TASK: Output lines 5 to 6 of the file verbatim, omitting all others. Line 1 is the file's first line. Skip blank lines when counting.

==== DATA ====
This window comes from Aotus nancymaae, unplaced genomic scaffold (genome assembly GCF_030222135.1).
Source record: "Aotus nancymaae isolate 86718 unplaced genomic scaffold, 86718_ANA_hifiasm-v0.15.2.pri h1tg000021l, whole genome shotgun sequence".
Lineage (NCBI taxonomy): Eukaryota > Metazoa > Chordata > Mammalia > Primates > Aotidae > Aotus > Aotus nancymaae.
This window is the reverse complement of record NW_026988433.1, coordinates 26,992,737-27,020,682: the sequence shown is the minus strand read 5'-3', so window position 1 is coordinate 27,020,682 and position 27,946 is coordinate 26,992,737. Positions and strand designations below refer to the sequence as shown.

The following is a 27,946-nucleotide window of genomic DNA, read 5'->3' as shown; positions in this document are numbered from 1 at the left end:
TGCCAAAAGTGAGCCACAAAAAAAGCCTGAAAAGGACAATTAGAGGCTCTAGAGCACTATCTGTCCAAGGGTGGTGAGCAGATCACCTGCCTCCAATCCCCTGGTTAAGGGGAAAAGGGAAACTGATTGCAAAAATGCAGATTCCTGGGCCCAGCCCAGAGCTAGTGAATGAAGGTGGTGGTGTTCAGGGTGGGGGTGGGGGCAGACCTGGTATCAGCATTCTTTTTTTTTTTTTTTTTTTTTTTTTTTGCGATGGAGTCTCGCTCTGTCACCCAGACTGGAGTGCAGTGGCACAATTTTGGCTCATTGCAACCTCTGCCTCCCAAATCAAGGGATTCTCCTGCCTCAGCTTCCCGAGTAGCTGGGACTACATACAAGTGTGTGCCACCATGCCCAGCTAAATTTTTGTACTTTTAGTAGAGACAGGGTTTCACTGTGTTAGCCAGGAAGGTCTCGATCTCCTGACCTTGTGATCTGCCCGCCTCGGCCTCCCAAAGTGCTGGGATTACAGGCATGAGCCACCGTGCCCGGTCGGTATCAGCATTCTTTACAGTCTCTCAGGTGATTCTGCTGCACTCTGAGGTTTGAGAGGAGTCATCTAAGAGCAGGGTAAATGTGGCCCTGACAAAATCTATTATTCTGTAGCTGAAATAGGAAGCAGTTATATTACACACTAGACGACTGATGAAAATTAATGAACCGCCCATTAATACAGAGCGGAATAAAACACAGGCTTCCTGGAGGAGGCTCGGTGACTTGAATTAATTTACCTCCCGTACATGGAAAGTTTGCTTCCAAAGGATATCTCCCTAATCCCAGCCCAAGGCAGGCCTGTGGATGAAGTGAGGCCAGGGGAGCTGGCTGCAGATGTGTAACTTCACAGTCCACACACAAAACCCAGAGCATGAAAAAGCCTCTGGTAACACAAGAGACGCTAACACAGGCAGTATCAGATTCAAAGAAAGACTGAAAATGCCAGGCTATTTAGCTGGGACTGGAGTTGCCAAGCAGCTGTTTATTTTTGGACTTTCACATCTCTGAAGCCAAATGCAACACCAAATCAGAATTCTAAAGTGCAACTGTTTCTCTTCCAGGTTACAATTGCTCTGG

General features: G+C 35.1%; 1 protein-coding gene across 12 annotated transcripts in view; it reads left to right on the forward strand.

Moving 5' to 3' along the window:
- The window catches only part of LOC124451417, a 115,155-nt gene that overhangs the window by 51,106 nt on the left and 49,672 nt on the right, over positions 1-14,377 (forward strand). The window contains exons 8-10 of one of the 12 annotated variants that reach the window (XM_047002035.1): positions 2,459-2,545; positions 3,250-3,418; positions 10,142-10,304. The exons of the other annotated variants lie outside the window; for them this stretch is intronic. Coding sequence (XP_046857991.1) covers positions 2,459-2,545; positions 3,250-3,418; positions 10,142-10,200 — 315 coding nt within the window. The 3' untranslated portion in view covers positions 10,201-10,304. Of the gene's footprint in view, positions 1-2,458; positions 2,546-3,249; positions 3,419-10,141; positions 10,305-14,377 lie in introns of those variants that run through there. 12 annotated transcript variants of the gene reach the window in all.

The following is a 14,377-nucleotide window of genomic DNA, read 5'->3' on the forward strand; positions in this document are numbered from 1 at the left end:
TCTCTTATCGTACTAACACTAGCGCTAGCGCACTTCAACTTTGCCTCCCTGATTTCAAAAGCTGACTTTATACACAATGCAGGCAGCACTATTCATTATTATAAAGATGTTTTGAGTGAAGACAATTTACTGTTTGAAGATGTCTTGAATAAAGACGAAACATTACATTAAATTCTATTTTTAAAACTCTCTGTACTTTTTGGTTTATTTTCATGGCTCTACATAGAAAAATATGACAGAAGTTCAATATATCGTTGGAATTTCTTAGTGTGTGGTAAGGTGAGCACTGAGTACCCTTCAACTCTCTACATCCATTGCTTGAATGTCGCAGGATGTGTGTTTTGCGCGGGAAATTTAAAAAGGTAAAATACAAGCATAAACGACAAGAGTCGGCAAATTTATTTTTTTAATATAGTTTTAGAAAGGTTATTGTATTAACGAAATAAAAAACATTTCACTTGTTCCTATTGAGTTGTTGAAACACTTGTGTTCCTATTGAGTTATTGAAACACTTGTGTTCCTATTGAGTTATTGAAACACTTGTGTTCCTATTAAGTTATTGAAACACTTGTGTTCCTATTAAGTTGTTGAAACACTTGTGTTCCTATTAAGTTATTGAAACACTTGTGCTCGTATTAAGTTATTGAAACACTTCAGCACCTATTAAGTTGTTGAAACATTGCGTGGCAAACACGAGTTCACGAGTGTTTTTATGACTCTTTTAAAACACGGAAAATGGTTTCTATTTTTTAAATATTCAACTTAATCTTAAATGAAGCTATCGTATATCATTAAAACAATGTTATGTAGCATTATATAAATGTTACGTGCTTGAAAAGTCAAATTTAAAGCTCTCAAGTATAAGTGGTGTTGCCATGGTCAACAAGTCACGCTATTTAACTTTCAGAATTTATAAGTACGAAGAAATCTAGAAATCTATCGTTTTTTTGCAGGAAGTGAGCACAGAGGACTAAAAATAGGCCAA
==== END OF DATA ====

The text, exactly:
The following is a 27,946-nucleotide window of genomic DNA, read 5'->3' as shown; positions in this document are numbered from 1 at the left end:
TGCCAAAAGTGAGCCACAAAAAAAGCCTGAAAAGGACAATTAGAGGCTCTAGAGCACTATCTGTCCAAGGGTGGTGAGCAGATCACCTGCCTCCAATCCCCTGGTTAAGGGGAAAAGGGAAACTGATTGCAAAAATGCAGATTCCTGGGCCCAGCCCAGAGCTAGTGAATGAAGGTGGTGGTGTTCAGGGTGGGGGTGGGGGCAGACCTGGTATCAGCATTCTTTTTTTTTTTTTTTTTTTTTTTTTTTGCGATGGAGTCTCGCTCTGTCACCCAGACTGGAGTGCAGTGGCACAATTTTGGCTCATTGCAACCTCTGCCTCCCAAATCAAGGGATTCTCCTGCCTCAGCTTCCCGAGTAGCTGGGACTACATACAAGTGTGTGCCACCATGCCCAGCTAAATTTTTGTACTTTTAGTAGAGACAGGGTTTCACTGTGTTAGCCAGGAAGGTCTCGATCTCCTGACCTTGTGATCTGCCCGCCTCGGCCTCCCAAAGTGCTGGGATTACAGGCATGAGCCACCGTGCCCGGTCGGTATCAGCATTCTTTACAGTCTCTCAGGTGATTCTGCTGCACTCTGAGGTTTGAGAGGAGTCATCTAAGAGCAGGGTAAATGTGGCCCTGACAAAATCTATTATTCTGTAGCTGAAATAGGAAGCAGTTATATTACACACTAGACGACTGATGAAAATTAATGAACCGCCCATTAATACAGAGCGGAATAAAACACAGGCTTCCTGGAGGAGGCTCGGTGACTTGAATTAATTTACCTCCCGTACATGGAAAGTTTGCTTCCAAAGGATATCTCCCTAATCCCAGCCCAAGGCAGGCCTGTGGATGAAGTGAGGCCAGGGGAGCTGGCTGCAGATGTGTAACTTCACAGTCCACACACAAAACCCAGAGCATGAAAAAGCCTCTGGTAACACAAGAGACGCTAACACAGGCAGTATCAGATTCAAAGAAAGACTGAAAATGCCAGGCTATTTAGCTGGGACTGGAGTTGCCAAGCAGCTGTTTATTTTTGGACTTTCACATCTCTGAAGCCAAATGCAACACCAAATCAGAATTCTAAAGTGCAACTGTTTCTCTTCCAGGTTACAATTGCTCTGG